The ALSA home page gives us the following information:
The Advanced Linux Sound Architecture provides audio and MIDI functionality to the Linux operating system. ALSA has the following significant features:
Efficient support for all types of audio interfaces, from consumer sound cards to professional multichannel audio interfaces.
Fully modularized sound drivers.
SMP and thread-safe design.
User-space library (alsa-lib) to simplify application programming and provide higher level functionality.
Support for the older OSS API, providing binary compatibility for most OSS programs.
ALSA is released under the GPL (GNU General Public license) and the LGPL (GNU Lesser General Public License).
Let's look at each one of these features, restating them in language more comprehensible to a normal user.
Efficient support means that you can manage the basic and advanced features of supported sound cards easily, using ALSA tools such as a sound card configuration utility and mixer programs. Such tools are integral components of the complete ALSA installation.
Modularized sound drivers means that ALSA sound card drivers are easy to install and update. They also provide the means by which the user can control a card's available options in more detail. Later in this article, we show how you can work with a driver module to access and control features of an ALSA-supported sound card.
ALSA supports multiprocessor, or SMP, machines. Thread-safe is a programming term that indicates the services provided by the software can run concurrently in different threads without bothering each other. In a modern audio/MIDI application, thread safety is a Very Good Thing.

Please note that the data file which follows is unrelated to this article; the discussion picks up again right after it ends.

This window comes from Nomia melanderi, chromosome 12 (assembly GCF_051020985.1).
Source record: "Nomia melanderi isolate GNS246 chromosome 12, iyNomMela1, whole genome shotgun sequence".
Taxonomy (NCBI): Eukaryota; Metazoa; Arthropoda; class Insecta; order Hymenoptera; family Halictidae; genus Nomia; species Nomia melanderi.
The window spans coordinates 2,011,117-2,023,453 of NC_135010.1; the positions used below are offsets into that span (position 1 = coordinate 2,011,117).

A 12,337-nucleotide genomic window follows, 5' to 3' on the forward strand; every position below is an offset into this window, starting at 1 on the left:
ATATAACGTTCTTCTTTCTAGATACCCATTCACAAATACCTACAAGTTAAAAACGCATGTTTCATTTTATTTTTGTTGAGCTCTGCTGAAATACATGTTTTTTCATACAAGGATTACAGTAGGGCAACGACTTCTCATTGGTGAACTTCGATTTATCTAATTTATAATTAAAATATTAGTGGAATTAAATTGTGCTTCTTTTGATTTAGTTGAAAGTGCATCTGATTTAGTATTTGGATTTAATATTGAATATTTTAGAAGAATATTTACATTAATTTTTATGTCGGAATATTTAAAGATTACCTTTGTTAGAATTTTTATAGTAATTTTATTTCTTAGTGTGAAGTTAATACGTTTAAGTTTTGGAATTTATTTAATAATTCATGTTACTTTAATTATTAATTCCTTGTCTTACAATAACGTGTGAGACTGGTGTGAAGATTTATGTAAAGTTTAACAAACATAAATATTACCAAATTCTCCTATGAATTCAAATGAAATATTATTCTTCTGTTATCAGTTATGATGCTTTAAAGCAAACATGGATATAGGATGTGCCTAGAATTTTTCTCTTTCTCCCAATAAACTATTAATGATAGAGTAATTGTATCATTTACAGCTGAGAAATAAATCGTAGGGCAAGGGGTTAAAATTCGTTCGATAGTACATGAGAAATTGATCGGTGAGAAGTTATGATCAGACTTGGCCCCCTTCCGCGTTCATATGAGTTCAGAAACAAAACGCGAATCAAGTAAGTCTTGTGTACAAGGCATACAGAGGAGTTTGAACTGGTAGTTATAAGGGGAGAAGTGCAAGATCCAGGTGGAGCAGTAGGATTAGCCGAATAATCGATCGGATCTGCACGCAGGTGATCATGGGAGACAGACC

ALSA's user-space library provides programmers, and hence their programs, with easy access to ALSA's services, and its significance to the normal user may seem a rather slight matter. However, the ALSA library provides the interface through which applications can reach those functions, helping form a more homogeneous environment at the user level. Your programs can run more harmoniously with one another, with enhanced possibilities for connection and communication between applications.
ALSA evolved during the first phase of Linux sound support when most applications were using the OSS/Free API, so an OSS/Free compatibility layer was an immediate necessity for normal users. A large number of Linux sound applications still need OSS/Free compatibility, so ALSA provides seamless support for the older API. However, programmers should note that the older API now officially is deprecated.
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One of the best things about the UNIX environment (aside from being stable and efficient) is the vast array of software tools available to help you do your job. Traditionally, a UNIX tool does only one thing, but does that one thing very well. For example, grep is very easy to use and can search vast amounts of data quickly. The find tool can find a particular file or files based on all kinds of criteria. It's pretty easy to string these tools together to build even more powerful tools, such as a tool that finds all of the .log files in the /home directory and searches each one for a particular entry. This erector-set mentality allows UNIX system administrators to seem to always have the right tool for the job.